Elon Musk, CEO and founder of SpaceX, said on Twitter on Wednesday, April 22, that the failure of a single Merlin engine in the most recent Starlink launch was due to a "small amount" of isopropyl alcohol that ignited during the flight.

Musk said the Merlin failure was due to a "[s]mall amount of isopropyl alcohol (cleaning fluid) [that] was trapped in a sensor dead leg & ignited in flight."

A SpaceX Falcon 9 rocket lifts off from pad 39A with the seventh batch of SpaceX broadband network satellites, at the Kennedy Space Center, in Cape Canaveral
(Photo : REUTERS/Joe Skipper)
A SpaceX Falcon 9 rocket lifts off from pad 39A with the seventh batch of SpaceX broadband network satellites, at the Kennedy Space Center, in Cape Canaveral, Florida, U.S., April 22, 2020.

Elon Musk says alcohol caused SpaceX engine failure; And then launches Falcon 9's 84th flight 

As Musk explained, the sensor housing a pressure valve in Merlin's fluid systems contained a small amount of alcohol which caught fire when the engine was ignited. While it was not enough to damage the engine, the sensor shut down because the heat levels surpassed the acceptable limit.

This, however, did not prevent the launch from fulfilling its mission. The SpaceX Falcon 9 uses nine Merlin engines and can still operate successfully even if one stops working.

The same thing happened on March 18 as the Starlink mission was ascending, although it did not affect the subsequent deployment of 60 Starlink satellites. However, it prompted an investigation joined by NASA before the commercial crew flight on May 27 that will carry NASA astronauts using a Falcon 9.

Based on the fact that NASA and SpaceX have since announced an official date for their Commercial Crew Demo-2 mission, it seems very likely that the agency was satisfied with this investigation and the cause that SpaceX identified.

The issue seems relatively easy to mitigate in the future through post-cleaning checks. And even in the off-chance of a similar re-occurrence, the redundancy built into SpaceX's Falcon 9 engine system seems very likely to be able to ensure the continued successful operation of the spacecraft.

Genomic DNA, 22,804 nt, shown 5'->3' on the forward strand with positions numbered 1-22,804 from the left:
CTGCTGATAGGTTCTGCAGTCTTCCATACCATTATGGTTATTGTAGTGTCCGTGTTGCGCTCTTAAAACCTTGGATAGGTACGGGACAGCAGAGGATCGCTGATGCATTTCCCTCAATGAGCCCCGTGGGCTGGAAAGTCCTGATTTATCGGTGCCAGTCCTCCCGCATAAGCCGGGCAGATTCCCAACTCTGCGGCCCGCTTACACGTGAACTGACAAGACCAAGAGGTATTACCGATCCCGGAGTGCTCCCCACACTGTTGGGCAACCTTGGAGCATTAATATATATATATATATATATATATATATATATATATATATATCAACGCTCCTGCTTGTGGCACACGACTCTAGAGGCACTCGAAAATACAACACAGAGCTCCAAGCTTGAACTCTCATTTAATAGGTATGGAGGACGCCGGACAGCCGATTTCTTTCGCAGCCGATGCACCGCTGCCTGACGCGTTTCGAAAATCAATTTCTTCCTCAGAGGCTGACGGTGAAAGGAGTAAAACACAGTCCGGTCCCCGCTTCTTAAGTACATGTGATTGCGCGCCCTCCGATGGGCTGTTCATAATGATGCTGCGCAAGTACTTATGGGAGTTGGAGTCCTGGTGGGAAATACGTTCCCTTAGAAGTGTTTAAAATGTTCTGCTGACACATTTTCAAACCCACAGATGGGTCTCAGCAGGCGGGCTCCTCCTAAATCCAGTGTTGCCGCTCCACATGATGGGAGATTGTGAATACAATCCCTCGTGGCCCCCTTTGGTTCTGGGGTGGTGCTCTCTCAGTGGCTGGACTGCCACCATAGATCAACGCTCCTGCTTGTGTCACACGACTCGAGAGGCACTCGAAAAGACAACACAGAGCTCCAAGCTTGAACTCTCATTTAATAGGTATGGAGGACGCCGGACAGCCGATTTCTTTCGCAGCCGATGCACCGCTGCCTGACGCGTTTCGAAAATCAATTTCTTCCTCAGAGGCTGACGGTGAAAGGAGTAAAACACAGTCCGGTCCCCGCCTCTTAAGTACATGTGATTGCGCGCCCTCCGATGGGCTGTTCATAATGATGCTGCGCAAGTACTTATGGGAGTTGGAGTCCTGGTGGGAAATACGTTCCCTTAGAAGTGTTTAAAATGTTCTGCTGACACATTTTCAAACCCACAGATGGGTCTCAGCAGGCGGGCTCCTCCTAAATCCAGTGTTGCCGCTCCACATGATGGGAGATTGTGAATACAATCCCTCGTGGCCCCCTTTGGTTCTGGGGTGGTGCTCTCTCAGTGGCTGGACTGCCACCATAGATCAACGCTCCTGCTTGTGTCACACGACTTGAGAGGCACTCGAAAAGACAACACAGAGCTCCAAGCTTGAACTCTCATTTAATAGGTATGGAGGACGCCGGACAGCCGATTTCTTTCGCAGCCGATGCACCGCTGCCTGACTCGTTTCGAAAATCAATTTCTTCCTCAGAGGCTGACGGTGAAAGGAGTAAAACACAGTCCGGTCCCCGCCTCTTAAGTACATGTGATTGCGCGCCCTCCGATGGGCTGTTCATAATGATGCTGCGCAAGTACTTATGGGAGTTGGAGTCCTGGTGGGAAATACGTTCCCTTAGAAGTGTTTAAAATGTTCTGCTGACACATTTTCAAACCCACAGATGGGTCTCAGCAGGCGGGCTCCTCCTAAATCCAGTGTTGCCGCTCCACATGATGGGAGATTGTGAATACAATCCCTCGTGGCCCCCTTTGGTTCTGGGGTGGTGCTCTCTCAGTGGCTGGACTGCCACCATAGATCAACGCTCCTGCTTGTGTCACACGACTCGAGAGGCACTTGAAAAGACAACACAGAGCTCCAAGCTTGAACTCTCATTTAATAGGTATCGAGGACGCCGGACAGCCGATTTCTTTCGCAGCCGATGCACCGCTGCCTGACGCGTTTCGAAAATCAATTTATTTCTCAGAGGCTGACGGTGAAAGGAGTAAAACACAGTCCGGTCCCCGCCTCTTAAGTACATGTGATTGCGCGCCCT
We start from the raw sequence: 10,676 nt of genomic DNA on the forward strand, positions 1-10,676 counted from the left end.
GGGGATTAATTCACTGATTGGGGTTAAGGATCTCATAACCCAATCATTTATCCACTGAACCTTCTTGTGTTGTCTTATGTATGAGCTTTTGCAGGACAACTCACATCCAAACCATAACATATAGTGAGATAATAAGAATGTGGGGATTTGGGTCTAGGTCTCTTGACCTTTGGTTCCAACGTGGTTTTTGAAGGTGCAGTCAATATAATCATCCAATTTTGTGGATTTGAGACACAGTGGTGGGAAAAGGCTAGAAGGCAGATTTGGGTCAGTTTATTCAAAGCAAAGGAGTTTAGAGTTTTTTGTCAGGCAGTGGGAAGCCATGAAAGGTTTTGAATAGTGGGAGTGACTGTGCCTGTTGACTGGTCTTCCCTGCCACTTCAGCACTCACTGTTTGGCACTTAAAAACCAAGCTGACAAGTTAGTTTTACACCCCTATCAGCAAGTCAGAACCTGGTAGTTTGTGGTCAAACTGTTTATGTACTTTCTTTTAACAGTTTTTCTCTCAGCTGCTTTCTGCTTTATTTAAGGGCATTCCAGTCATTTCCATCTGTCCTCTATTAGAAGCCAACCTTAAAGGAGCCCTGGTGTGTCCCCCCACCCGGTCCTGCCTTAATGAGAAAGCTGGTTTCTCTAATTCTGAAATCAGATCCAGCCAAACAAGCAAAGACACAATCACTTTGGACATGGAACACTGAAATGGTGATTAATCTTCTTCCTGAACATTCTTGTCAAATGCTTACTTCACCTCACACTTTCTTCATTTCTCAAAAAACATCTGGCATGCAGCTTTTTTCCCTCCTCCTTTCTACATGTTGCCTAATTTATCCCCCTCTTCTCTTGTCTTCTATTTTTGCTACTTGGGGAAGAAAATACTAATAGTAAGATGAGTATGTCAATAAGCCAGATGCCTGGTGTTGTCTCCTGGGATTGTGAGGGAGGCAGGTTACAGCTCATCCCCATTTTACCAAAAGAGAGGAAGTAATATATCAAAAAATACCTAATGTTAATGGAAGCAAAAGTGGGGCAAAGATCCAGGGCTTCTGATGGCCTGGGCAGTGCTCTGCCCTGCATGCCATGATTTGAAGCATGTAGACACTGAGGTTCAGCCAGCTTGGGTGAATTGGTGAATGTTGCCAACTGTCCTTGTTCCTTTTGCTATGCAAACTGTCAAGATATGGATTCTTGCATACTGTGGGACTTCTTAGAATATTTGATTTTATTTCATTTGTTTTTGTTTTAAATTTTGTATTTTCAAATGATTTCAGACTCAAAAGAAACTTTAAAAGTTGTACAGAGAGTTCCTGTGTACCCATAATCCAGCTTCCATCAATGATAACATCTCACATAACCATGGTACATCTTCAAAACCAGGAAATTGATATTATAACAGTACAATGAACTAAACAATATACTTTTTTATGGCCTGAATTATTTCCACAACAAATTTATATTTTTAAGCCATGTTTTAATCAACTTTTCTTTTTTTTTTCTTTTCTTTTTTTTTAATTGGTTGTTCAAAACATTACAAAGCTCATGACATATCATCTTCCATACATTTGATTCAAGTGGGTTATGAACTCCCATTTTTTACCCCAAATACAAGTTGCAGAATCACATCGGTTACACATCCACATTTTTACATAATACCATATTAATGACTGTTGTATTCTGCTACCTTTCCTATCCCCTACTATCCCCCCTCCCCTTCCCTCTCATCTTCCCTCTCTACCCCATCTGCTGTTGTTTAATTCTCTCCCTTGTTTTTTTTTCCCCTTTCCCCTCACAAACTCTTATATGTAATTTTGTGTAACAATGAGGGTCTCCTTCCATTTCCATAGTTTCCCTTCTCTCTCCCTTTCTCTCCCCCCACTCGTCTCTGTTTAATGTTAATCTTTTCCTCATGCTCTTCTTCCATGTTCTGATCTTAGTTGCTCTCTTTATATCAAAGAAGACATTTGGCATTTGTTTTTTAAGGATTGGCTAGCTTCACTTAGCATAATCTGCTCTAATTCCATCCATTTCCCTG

Falcon 9's 84th flight

Despite delays caused by the COVID-19 pandemic, SpaceX's Musk is not letting go of his plans to create an "internet broadband constellation." On Wednesday, April 22, the skies were clear and winds were low in Cape Canaveral Florida for SpaceX's launch from NASA's Kennedy Space Center.

At 3:30 P.M. ET, the Falcon 9 took off on its 84th flight carrying 60 Starlink satellites. The Starlink satellites then began deploying out of the nose cone of the rocket around 14 minutes after the launch.

This is Starlink's seventh mission sending off a total of 422 satellites for the growing broadband network. The company's goal is to have more than 1,000 satellites in orbit by yearend.

However, the astronomers slammed the company's actions, which they tagged as an injustice to humanity. "Starlink is a crime against humanity; it robs us of the skies of our ancestors to every corner of the earth," wrote Travis Longcore, associate adjunct professor of UCLA's Institute of the Environment and Sustainability.

Also, a recent European Southern Observatory study found that these mega-constellations such as Starlink will "severely" affect observations taken by the astronomical observatory Rubin Observatory in Chile.

"Mitigation techniques that could be applied on ESO telescopes would not work for this observatory although other strategies are being actively explored," the study said.

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